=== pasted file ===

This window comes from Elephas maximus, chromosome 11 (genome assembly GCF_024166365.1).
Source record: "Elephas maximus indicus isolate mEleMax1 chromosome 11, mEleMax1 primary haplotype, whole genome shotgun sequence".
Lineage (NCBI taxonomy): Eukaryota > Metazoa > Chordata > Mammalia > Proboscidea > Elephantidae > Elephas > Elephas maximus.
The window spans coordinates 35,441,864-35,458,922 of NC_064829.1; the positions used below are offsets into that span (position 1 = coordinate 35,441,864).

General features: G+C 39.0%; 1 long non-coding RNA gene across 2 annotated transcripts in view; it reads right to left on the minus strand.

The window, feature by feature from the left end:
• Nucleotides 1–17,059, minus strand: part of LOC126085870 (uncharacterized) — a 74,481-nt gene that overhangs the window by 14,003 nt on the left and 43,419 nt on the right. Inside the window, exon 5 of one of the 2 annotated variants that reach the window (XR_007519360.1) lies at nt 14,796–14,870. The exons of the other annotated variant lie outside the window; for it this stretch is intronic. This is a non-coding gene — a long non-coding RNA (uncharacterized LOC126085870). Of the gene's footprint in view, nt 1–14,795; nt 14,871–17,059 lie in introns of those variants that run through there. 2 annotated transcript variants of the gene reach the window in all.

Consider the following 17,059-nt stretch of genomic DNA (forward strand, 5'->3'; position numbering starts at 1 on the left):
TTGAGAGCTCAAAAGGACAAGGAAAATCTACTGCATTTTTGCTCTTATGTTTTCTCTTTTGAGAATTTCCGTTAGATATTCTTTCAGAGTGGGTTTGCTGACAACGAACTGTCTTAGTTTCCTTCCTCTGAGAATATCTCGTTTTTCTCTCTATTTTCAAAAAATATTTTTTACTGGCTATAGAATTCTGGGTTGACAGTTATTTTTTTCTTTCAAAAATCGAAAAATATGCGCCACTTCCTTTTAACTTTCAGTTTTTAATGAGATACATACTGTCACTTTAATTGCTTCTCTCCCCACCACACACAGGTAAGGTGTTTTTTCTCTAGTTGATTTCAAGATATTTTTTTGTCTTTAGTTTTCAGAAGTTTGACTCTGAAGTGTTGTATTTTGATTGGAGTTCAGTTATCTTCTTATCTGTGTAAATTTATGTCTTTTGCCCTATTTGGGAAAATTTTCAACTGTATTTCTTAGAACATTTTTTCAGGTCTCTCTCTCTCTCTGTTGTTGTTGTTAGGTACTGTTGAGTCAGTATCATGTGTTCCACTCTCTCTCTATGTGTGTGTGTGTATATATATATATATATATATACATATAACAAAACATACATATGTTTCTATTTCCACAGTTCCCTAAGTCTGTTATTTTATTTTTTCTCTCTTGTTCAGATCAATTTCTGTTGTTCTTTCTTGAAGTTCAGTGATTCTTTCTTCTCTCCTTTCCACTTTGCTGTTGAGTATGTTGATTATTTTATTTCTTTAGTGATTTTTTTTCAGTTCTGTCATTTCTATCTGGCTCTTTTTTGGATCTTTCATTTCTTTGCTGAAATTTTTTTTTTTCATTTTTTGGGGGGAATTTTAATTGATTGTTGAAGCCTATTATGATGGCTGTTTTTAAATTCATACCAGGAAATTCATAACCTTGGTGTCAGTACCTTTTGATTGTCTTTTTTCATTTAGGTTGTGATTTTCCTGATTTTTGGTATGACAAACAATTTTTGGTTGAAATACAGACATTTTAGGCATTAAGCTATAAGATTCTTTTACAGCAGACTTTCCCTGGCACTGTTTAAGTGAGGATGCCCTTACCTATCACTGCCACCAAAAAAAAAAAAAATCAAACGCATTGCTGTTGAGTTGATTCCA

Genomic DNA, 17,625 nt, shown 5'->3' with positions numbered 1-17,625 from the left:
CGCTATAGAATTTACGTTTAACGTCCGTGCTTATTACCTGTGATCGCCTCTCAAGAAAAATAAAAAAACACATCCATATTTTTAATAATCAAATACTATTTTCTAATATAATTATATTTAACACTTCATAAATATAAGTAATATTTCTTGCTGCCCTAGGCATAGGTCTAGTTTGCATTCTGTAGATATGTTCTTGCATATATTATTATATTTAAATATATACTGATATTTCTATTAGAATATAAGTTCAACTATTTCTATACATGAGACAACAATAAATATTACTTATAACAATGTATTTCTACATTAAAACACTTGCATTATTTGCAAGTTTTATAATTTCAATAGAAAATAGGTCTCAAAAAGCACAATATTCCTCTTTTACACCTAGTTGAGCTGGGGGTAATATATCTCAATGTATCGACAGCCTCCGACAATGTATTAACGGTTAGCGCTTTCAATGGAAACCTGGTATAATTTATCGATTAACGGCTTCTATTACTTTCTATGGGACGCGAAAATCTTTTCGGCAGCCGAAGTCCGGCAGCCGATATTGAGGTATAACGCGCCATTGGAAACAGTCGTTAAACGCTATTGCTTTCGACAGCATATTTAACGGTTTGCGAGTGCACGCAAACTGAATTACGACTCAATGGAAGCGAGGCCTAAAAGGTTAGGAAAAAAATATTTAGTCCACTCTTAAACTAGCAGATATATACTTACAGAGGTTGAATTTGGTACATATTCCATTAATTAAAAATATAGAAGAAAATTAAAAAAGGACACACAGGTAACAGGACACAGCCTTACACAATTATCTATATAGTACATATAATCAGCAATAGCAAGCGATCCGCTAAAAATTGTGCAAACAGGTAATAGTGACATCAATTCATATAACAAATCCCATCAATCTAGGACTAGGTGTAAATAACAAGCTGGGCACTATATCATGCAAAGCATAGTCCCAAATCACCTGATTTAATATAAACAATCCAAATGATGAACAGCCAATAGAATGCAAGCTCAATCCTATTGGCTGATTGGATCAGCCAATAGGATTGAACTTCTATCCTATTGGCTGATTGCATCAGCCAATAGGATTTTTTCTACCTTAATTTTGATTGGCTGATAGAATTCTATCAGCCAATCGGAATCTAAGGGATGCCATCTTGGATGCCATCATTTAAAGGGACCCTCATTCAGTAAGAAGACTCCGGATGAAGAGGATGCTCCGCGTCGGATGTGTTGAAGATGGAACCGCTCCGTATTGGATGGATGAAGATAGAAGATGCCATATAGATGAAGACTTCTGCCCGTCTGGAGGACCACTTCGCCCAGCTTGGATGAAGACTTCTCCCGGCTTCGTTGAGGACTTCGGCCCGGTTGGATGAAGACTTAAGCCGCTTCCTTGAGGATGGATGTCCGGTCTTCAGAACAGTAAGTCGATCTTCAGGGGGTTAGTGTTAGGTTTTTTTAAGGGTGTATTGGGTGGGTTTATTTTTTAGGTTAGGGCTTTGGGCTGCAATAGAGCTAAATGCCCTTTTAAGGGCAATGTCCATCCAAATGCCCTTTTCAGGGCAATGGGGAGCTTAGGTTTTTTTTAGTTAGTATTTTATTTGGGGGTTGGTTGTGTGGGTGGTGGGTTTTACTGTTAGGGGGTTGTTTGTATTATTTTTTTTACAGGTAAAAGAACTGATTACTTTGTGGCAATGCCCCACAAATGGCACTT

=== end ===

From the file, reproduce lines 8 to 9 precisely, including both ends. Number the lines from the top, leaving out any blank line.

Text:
Consider the following 17,059-nt stretch of genomic DNA (forward strand, 5'->3'; position numbering starts at 1 on the left):
TTGAGAGCTCAAAAGGACAAGGAAAATCTACTGCATTTTTGCTCTTATGTTTTCTCTTTTGAGAATTTCCGTTAGATATTCTTTCAGAGTGGGTTTGCTGACAACGAACTGTCTTAGTTTCCTTCCTCTGAGAATATCTCGTTTTTCTCTCTATTTTCAAAAAATATTTTTTACTGGCTATAGAATTCTGGGTTGACAGTTATTTTTTTCTTTCAAAAATCGAAAAATATGCGCCACTTCCTTTTAACTTTCAGTTTTTAATGAGATACATACTGTCACTTTAATTGCTTCTCTCCCCACCACACACAGGTAAGGTGTTTTTTCTCTAGTTGATTTCAAGATATTTTTTTGTCTTTAGTTTTCAGAAGTTTGACTCTGAAGTGTTGTATTTTGATTGGAGTTCAGTTATCTTCTTATCTGTGTAAATTTATGTCTTTTGCCCTATTTGGGAAAATTTTCAACTGTATTTCTTAGAACATTTTTTCAGGTCTCTCTCTCTCTCTGTTGTTGTTGTTAGGTACTGTTGAGTCAGTATCATGTGTTCCACTCTCTCTCTATGTGTGTGTGTGTATATATATATATATATATATACATATAACAAAACATACATATGTTTCTATTTCCACAGTTCCCTAAGTCTGTTATTTTATTTTTTCTCTCTTGTTCAGATCAATTTCTGTTGTTCTTTCTTGAAGTTCAGTGATTCTTTCTTCTCTCCTTTCCACTTTGCTGTTGAGTATGTTGATTATTTTATTTCTTTAGTGATTTTTTTTCAGTTCTGTCATTTCTATCTGGCTCTTTTTTGGATCTTTCATTTCTTTGCTGAAATTTTTTTTTTTCATTTTTTGGGGGGAATTTTAATTGATTGTTGAAGCCTATTATGATGGCTGTTTTTAAATTCATACCAGGAAATTCATAACCTTGGTGTCAGTACCTTTTGATTGTCTTTTTTCATTTAGGTTGTGATTTTCCTGATTTTTGGTATGACAAACAATTTTTGGTTGAAATACAGACATTTTAGGCATTAAGCTATAAGATTCTTTTACAGCAGACTTTCCCTGGCACTGTTTAAGTGAGGATGCCCTTACCTATCACTGCCACCAAAAAAAAAAAAAATCAAACGCATTGCTGTTGAGTTGATTCCA